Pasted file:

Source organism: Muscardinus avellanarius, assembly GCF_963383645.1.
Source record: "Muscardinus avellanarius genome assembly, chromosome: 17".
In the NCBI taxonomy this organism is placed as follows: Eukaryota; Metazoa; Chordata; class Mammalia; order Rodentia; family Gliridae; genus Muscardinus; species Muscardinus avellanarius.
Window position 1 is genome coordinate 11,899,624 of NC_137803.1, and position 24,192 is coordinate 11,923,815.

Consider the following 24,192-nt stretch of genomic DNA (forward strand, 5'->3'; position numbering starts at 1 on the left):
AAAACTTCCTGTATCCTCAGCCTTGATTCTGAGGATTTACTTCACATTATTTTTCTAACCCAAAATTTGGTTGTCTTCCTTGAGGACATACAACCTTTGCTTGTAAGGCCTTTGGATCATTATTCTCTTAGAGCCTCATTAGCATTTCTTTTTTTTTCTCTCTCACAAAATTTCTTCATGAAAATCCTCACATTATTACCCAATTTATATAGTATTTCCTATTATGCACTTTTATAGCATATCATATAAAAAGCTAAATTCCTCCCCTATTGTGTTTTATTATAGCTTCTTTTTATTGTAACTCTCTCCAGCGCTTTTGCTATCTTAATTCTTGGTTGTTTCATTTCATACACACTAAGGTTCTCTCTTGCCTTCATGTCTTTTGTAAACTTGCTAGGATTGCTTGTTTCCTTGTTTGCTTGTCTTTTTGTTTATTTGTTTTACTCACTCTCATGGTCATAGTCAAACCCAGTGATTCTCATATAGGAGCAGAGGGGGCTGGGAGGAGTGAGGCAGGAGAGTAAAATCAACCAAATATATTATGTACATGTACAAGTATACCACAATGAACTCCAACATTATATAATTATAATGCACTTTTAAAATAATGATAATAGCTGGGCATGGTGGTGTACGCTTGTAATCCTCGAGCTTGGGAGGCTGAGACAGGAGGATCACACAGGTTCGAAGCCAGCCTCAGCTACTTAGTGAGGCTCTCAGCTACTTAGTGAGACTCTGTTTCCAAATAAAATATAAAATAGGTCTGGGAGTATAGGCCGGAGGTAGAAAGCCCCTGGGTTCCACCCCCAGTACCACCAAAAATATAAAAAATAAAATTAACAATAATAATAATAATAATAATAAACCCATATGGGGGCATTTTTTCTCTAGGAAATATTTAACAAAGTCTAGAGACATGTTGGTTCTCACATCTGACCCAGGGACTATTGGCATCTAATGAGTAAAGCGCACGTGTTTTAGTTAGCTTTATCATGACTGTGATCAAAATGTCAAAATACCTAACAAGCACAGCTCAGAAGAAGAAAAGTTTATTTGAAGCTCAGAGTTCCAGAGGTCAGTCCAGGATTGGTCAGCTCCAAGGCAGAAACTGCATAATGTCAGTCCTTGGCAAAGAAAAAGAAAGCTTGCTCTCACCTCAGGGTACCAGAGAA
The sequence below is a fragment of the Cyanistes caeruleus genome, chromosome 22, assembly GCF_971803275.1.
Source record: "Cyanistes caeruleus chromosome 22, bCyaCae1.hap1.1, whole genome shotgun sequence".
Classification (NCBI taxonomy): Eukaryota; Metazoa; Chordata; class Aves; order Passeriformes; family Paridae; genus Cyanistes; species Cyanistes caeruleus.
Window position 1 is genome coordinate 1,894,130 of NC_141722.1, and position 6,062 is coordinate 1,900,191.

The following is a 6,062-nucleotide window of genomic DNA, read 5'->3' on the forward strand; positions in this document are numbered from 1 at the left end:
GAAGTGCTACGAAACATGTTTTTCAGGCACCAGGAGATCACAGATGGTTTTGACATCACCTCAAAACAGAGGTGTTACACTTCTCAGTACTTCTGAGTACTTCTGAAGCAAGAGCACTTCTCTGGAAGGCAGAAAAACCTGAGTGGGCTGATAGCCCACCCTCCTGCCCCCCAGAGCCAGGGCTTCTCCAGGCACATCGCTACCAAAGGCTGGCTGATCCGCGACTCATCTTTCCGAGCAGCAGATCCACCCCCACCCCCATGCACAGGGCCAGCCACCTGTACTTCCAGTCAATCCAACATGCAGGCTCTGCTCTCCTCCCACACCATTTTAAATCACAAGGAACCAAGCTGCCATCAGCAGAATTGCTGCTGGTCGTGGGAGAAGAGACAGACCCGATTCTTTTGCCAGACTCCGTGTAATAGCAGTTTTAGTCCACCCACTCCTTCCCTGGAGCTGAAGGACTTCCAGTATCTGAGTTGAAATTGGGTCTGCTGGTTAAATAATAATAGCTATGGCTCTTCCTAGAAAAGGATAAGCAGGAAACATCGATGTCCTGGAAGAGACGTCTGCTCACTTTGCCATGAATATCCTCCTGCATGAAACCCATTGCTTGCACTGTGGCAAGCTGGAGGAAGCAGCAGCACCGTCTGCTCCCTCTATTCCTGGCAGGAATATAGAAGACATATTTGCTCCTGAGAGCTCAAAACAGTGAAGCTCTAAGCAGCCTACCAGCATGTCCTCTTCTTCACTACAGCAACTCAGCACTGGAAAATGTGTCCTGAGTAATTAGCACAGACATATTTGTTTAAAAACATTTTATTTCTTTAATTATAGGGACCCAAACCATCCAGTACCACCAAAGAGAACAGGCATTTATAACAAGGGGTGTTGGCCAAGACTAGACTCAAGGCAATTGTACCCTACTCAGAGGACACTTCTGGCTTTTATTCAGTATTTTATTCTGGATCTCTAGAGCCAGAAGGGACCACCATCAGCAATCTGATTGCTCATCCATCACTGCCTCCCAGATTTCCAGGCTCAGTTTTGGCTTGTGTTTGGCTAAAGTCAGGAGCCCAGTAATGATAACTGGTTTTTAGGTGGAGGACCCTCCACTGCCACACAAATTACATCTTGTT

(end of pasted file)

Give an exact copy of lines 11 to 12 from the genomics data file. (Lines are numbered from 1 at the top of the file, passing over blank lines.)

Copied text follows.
The following is a 6,062-nucleotide window of genomic DNA, read 5'->3' on the forward strand; positions in this document are numbered from 1 at the left end:
GAAGTGCTACGAAACATGTTTTTCAGGCACCAGGAGATCACAGATGGTTTTGACATCACCTCAAAACAGAGGTGTTACACTTCTCAGTACTTCTGAGTACTTCTGAAGCAAGAGCACTTCTCTGGAAGGCAGAAAAACCTGAGTGGGCTGATAGCCCACCCTCCTGCCCCCCAGAGCCAGGGCTTCTCCAGGCACATCGCTACCAAAGGCTGGCTGATCCGCGACTCATCTTTCCGAGCAGCAGATCCACCCCCACCCCCATGCACAGGGCCAGCCACCTGTACTTCCAGTCAATCCAACATGCAGGCTCTGCTCTCCTCCCACACCATTTTAAATCACAAGGAACCAAGCTGCCATCAGCAGAATTGCTGCTGGTCGTGGGAGAAGAGACAGACCCGATTCTTTTGCCAGACTCCGTGTAATAGCAGTTTTAGTCCACCCACTCCTTCCCTGGAGCTGAAGGACTTCCAGTATCTGAGTTGAAATTGGGTCTGCTGGTTAAATAATAATAGCTATGGCTCTTCCTAGAAAAGGATAAGCAGGAAACATCGATGTCCTGGAAGAGACGTCTGCTCACTTTGCCATGAATATCCTCCTGCATGAAACCCATTGCTTGCACTGTGGCAAGCTGGAGGAAGCAGCAGCACCGTCTGCTCCCTCTATTCCTGGCAGGAATATAGAAGACATATTTGCTCCTGAGAGCTCAAAACAGTGAAGCTCTAAGCAGCCTACCAGCATGTCCTCTTCTTCACTACAGCAACTCAGCACTGGAAAATGTGTCCTGAGTAATTAGCACAGACATATTTGTTTAAAAACATTTTATTTCTTTAATTATAGGGACCCAAACCATCCAGTACCACCAAAGAGAACAGGCATTTATAACAAGGGGTGTTGGCCAAGACTAGACTCAAGGCAATTGTACCCTACTCAGAGGACACTTCTGGCTTTTATTCAGTATTTTATTCTGGATCTCTAGAGCCAGAAGGGACCACCATCAGCAATCTGATTGCTCATCCATCACTGCCTCCCAGATTTCCAGGCTCAGTTTTGGCTTGTGTTTGGCTAAAGTCAGGAGCCCAGTAATGATAACTGGTTTTTAGGTGGAGGACCCTCCACTGCCACACAAATTACATCTTGTT